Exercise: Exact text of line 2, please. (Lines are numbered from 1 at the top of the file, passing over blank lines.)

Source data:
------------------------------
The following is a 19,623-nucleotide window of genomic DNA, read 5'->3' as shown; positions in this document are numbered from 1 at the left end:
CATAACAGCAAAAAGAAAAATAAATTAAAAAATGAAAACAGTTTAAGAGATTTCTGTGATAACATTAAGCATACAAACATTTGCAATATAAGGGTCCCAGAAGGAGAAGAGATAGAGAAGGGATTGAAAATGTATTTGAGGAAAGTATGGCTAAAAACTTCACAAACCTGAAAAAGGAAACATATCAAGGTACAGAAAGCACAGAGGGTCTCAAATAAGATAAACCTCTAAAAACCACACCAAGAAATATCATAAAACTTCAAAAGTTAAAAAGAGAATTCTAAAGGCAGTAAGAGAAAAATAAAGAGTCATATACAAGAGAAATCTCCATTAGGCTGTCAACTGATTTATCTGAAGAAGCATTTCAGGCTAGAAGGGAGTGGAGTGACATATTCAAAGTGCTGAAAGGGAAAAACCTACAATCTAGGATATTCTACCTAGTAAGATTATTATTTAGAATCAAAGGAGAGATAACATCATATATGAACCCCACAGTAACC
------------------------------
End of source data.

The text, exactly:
CATAACAGCAAAAAGAAAAATAAATTAAAAAATGAAAACAGTTTAAGAGATTTCTGTGATAACATTAAGCATACAAACATTTGCAATATAAGGGTCCCAGAAGGAGAAGAGATAGAGAAGGGATTGAAAATGTATTTGAGGAAAGTATGGCTAAAAACTTCACAAACCTGAAAAAGGAAACATATCAAGGTACAGAAAGCACAGAGGGTCTCAAATAAGATAAACCTCTAAAAACCACACCAAGAAATATCATAAAACTTCAAAAGTTAAAAAGAGAATTCTAAAGGCAGTAAGAGAAAAATAAAGAGTCATATACAAGAGAAATCTCCATTAGGCTGTCAACTGATTTATCTGAAGAAGCATTTCAGGCTAGAAGGGAGTGGAGTGACATATTCAAAGTGCTGAAAGGGAAAAACCTACAATCTAGGATATTCTACCTAGTAAGATTATTATTTAGAATCAAAGGAGAGATAACATCATATATGAACCCCACAGTAACC